Since first being announced in 2010, HS2 Ltd have always planned to have 18 trains an hour each way on Phase 2. Numerous questions have been raised about whether this was technically feasible, but HS2 Ltd claim to have looked into it, and that it was definitely doable.
However, last week David Higgins, chair of HS2 Ltd, told a meeting of MPs that they no longer expect to run 18 trains per hour each way.
With fewer trains per hour, HS2 would not be able to run the numbers of trains to different areas which they have been promising. In addition, with fewer trains per hour, the Benefit Cost Ratio for HS2 becomes even worse, making it even more of an expensive white elephant.
Doubts about the numbers were raised at the Transport Select Committee hearing in 2011, when Pierre Messulam, from SNCF was asked about the numbers of trains on other High Speed Railways:
Q83 Steve Baker: But is there anywhere on the network that operates at 18 train paths per hour?
Nicolas Petrovic: 18 pathways per hour?
Pierre Messulam: On a high speed line, nowhere in the world. The Japanese are running 12 trains per hour. We are running a maximum of 12 trains per hour. We are considering next December 13 trains per hour, and nobody does more.
Q84 Steve Baker: What would you say is the practical technological limit?
Pierre Messulam: That is a very difficult matter. I am in charge of some of the ERTMS programmes for SNCF. We have had a discussion in France about this capacity. It is a complex question. You have to consider the braking power and acceleration of the train, and also the stop pattern. The more often you stop, the bigger the impact on capacity. Ideally, you would say you would go from A to B without any stop. Today, we think that with ETCS or ETMS you could have about 15 to 16 trains per hour.
What’s more HS2 Ltd claim to have analysed whether these numbers are possible. In the January 2012 document “High Speed Rail: Investing in Britain’s Future. – Decisions and Next Steps”, which announced the results of the 2011 consultation, HS2 Ltd claimed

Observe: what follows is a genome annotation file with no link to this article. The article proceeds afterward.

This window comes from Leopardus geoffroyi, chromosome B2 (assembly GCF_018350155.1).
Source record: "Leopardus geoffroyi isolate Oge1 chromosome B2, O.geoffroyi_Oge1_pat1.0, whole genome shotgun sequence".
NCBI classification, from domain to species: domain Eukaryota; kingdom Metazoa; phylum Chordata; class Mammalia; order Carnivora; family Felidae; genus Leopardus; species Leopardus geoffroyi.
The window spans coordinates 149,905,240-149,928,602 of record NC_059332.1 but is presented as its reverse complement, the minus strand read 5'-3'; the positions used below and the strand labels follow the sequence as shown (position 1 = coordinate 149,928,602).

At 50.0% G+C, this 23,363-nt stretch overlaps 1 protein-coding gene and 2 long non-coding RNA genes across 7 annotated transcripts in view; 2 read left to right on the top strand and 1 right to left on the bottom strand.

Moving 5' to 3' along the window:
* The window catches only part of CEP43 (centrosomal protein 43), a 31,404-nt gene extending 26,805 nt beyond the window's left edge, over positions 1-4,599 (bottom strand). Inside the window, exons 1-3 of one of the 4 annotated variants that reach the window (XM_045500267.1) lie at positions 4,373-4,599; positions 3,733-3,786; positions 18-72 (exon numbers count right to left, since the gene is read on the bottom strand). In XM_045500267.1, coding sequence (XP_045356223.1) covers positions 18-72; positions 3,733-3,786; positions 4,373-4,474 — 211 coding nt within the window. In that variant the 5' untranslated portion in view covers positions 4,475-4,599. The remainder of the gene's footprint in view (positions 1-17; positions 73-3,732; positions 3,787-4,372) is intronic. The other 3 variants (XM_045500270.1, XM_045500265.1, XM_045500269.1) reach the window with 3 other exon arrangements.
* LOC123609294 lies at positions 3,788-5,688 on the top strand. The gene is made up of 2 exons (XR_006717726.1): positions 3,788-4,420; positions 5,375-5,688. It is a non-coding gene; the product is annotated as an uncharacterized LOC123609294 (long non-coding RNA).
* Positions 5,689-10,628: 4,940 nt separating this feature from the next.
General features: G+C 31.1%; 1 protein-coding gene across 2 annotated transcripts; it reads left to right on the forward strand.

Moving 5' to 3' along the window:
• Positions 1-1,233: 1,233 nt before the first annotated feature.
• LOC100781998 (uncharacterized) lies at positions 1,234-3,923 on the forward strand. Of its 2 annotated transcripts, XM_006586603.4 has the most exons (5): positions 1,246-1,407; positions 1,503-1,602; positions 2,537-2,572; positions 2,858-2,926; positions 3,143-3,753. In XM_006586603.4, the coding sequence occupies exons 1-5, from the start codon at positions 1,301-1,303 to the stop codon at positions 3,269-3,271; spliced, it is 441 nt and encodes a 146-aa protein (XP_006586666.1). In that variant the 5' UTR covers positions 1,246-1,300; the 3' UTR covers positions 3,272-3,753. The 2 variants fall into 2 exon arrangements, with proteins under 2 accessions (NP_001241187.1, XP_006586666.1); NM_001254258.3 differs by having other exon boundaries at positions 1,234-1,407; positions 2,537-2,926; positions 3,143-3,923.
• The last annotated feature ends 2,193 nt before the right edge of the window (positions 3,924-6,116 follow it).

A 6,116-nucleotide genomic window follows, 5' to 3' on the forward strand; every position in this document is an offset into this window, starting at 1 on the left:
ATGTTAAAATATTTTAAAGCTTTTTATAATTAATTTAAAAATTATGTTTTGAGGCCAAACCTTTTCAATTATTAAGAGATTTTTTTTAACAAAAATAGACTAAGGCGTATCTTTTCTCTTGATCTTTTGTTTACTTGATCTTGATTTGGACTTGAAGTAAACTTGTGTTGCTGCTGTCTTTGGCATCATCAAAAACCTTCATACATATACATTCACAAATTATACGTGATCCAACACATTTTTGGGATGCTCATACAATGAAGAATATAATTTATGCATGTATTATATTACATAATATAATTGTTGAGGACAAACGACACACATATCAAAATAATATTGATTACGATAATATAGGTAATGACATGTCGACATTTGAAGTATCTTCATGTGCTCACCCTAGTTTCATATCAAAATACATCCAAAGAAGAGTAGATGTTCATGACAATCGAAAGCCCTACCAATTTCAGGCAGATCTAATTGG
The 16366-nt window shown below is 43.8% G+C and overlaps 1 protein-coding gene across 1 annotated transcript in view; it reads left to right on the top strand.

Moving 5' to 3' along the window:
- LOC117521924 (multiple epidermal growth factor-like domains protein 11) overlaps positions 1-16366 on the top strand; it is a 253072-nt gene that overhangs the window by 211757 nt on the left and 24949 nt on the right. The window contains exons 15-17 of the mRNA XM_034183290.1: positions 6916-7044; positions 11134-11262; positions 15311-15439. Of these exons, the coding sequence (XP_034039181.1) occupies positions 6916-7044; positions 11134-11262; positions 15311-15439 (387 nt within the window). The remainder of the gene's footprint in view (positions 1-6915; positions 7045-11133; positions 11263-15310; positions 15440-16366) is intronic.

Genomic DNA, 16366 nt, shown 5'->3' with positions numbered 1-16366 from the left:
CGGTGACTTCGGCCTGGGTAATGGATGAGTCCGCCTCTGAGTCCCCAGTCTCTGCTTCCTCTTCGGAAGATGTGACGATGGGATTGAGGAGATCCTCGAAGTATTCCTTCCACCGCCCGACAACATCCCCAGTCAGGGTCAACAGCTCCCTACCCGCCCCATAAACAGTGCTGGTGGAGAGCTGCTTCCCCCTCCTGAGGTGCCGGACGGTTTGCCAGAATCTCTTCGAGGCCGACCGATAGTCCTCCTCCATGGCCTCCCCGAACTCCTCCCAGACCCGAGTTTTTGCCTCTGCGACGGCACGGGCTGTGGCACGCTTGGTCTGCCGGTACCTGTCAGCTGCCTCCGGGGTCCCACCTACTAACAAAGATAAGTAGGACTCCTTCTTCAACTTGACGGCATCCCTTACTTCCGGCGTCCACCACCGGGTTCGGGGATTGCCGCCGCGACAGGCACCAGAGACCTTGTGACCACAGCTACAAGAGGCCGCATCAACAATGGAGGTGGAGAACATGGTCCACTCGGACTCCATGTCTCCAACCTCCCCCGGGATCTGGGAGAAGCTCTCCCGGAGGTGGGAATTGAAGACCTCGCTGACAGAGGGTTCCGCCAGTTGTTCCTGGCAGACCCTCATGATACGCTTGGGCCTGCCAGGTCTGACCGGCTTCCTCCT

p84 “5.5 Some respondents raised doubts about whether 18 trains per hour in each direction is achievable on the full Y network. As a result of these concerns, HS2 Ltd undertook additional analysis and independent verification to calculate in more detail the maximum capacity of the lines, which can be found in its Review of the Technical Specification for High Speed Rail in the UK document. On Day One services, when London – West Midlands infrastructure is brought into use, there will be 11 trains per hour in the peak and 10 trains per hour off-peak, with a maximum line capacity of 14 trains per hour. By the time the full Y network is operational, the majority of services running on the HS2 infrastructure will operate only on the high speed network. Coupled with the use of advanced network management tools to control real-time train operations, this means that running 18 trains per hour would be entirely feasible. Furthermore, by using a fleet of trains that are the same design and construction and with the same acceleration and braking characteristics, the route would become easier to operate than a route with mixed traffic, such as the current West Coast Main Line. Therefore, we are confident that 18 trains per hour is a robust assumption.”
It’s not clear what triggered the change of plan. It’s not the removal of the HS1 link – as the service pattern diagram shows, HS2 Ltd have never included those trains in their plans.
But what is clear is that HS2 is becoming even more of a White Elephant of over promised assumptions and undeliverable promises.